Bears 2011 Year in Review: Cornerback

We take an in-depth look at how Chicago's cornerbacks performed last season and discuss what changes, if any, need to be made at the position going forward into 2012 and beyond.


Charles Tillman (99 TACK, 1.0 SACK, 4 TFL, 12 PD, 3 INT, 2 TD, 4 FF, 2 FR)
At age 30, Tillman had one of his best seasons as a pro. He was third on the team with a career-high 99 tackles, while leading the team in passes defended, forced fumbles, interception return yards and defensive touchdowns. According to Pro Football Focus (PFF), he was thrown at 115 times in 2011, fourth most of any CB in the league. Chalk that up to a defense that was fifth against the run, forcing opposing offenses to air it out, and the fact Tillman always covers the best receiver on the opposing team. Yet despite all that attention, he allowed just one touchdown on the year. His efforts this season earned him his first trip to the Pro Bowl.

CB Tim Jennings
Jason O. Watson/US Presswire

Tim Jennings (77 TACK, 4 TFL, 10 PD, 2 INT, 1 FF, 1FR)
Jennings started 15 games this year. He was thrown at 110 times, seventh most in the league according to PFF, yet gave up zero TDs. He was strong against the run all year, always showing a willingness to come up in support. His numbers compare favorably to Tillman's, yet Jennings had a knack for giving up the big play this year, especially late in the campaign. At critical moments in the season, particularly in a crucial Week 15 contest versus the Seattle Seahawks, Jennings crumbled. He fits well in Chicago's cover 2 but can be exploited when forced to man up.

D.J. Moore (44 TACK, 8 PD, 4 INT, 1TD)
Despite missing three games with an ankle injury, Moore led the team in interceptions. Serving as the team's starting nickelback, Moore had a solid season shutting down opposing slot receivers. According to PFF, opposing QBs had a passer rating of just 60.9 when throwing at Moore, lower than both Tillman and Jennings. He did not allow a TD on the season and gave a up long pass play of just 25 yards. Moore is also very effective as a blitzer. His seven QB pressures are the most by any non-defensive lineman on the team.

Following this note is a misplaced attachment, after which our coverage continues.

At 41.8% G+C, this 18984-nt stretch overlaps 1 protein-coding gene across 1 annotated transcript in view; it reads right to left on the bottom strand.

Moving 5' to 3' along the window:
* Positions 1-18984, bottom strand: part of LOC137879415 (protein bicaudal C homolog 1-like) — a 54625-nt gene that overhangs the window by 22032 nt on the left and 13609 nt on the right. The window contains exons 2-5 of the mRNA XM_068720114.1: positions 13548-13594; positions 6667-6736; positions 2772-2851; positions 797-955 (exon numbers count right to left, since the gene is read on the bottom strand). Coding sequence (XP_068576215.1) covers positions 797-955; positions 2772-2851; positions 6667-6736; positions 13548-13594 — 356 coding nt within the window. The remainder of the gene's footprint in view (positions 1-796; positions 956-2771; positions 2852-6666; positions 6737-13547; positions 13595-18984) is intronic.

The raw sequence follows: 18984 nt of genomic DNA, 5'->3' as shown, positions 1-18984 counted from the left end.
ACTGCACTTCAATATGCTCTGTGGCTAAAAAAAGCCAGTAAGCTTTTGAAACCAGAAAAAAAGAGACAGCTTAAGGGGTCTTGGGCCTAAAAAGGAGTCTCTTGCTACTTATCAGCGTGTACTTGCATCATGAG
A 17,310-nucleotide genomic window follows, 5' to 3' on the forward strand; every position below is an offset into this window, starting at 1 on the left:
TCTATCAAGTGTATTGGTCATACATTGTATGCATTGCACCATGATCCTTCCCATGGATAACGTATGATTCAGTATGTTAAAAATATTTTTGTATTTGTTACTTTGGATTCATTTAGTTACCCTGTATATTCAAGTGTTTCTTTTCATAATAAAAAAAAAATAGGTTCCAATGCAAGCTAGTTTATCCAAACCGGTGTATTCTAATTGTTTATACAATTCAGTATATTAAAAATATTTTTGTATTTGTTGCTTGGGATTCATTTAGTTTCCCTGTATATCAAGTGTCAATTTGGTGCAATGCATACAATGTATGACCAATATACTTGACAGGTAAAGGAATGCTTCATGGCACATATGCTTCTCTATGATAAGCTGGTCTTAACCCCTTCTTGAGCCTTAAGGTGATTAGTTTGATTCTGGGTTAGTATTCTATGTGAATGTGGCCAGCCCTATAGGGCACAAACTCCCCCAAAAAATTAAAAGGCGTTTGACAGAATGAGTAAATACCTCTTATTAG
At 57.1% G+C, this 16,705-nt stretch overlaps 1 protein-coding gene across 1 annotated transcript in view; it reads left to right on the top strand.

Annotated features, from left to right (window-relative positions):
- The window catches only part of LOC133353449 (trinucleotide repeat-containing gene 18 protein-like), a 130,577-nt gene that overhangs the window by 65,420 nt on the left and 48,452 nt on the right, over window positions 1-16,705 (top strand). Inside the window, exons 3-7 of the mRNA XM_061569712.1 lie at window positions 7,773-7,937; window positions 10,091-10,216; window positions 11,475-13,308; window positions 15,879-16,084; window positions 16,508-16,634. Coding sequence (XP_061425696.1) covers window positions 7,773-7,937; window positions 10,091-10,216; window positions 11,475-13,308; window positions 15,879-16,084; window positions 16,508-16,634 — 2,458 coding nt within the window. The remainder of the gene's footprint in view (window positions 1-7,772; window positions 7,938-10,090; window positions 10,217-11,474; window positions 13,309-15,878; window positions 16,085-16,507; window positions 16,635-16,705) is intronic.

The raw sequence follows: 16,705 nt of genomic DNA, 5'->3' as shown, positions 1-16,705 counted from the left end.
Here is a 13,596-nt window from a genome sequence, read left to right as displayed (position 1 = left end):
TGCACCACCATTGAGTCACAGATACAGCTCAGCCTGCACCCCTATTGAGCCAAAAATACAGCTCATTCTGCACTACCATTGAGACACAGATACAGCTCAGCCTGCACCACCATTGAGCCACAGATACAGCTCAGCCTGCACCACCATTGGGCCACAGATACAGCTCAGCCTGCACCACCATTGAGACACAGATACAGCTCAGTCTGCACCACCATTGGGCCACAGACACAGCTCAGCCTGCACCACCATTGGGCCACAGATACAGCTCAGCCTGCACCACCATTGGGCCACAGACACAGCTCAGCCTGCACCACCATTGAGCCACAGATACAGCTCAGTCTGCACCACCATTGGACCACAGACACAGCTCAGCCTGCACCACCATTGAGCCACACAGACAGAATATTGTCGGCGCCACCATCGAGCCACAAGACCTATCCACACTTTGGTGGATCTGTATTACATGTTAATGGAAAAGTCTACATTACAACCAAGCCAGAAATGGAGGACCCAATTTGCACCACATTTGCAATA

Corey Graham (16 TACK, 3 PD, 3 INT, 2 FF)
Graham started in place of the injured Moore for three games mid-season and racked up three interceptions. He's arguably the best cover corner on the team and has the size (6-0, 196) to matchup with bigger defenders. According to PFF, he played just 89 defensive snaps, mostly from the slot position, yet graded out higher than Moore. He also led the team in special teams tackles (22).

Zackary Bowman (15 TACK)
Bowman served mainly as a special teams player until Week 16, when the team started him over Jennings, who was struggling at the time. In his one shot to impress, Bowman stunk up Lambeau Field. Packers QB Aaron Rodgers targeted Bowman early and often. The Bears' former fifth-round pick gave up three touchdowns in that defeat, which officially ended Chicago's bid for the playoffs.


The Bears ranked 28th in the league in passing defense. Not all of the blame should be heaped on the corners, as poor play from the safeties and a lack of a pass rush also contributed, but they do deserve some of the culpability. They all showed well as tacklers but outside of Tillman, they struggled in man-to-man coverage. Far too often, opposing offenses were able to beat Chicago's cornerbacks one-on-one.



Tillman is signed through 2013 and will continue to lead the secondary for the next two seasons. Yet Bowman, Jennings and Graham are all unrestricted free agents.

CB Corey Graham
Ezra Shaw/Getty

Bowman is a liability in coverage and won't be returning. The team signed Graham to a one-year deal last offseason. He has said on numerous occasions that he wants the opportunity to play defense full-time, something the Bears have been reluctant to give him during his five years with the club. He is a captain on special teams and proved this year he can hold his own out of the slot. If Chicago low-balls him, there will be plenty of other NFL teams waiting to snatch him up.

The big decision comes with Jennings. Bears coaches became frustrated with his play toward the end of last season, which could leave a bad taste in their mouths. Jennings isn't awful, he's just average and incosistent. Chicago's front office will likely be hesitant to bring him back.

With Moore signed through 2012, the team may choose to slide him outside in place of Jennings. They could then sign Graham and put him at nickel. Or they may say goodbye to all three free agents and reload through free agency and the draft. As of right now, that looks like the most-likely scenario. The Bears would be wise to get aggressive in free agency for UFAs like Atlanta's Brent Grimes, Tennessee's Cortland Finnegan or Kansas City's Brandon Carr. The club should also consider using one of its four picks in the first three rounds of the 2012 draft on a top-tier corner prospect.

This has been an area of weakness for years now, and Tillman isn't getting any younger. It's time to restock.

*Stats: TCK (tackles), SACK (sacks), TFL (tackles for loss), PD (passes defended), FF (forced fumbles), FR (fumble recoveries), TD (touchdowns), BLK (blocked kicks)

Follow me on Twitter: @BearReport

Jeremy Stoltz is Publisher of Bear Report magazine and and a member of the Pro Football Writers of America. To read him every day, visit and become a Chicago Bears insider.

Bear Report Top Stories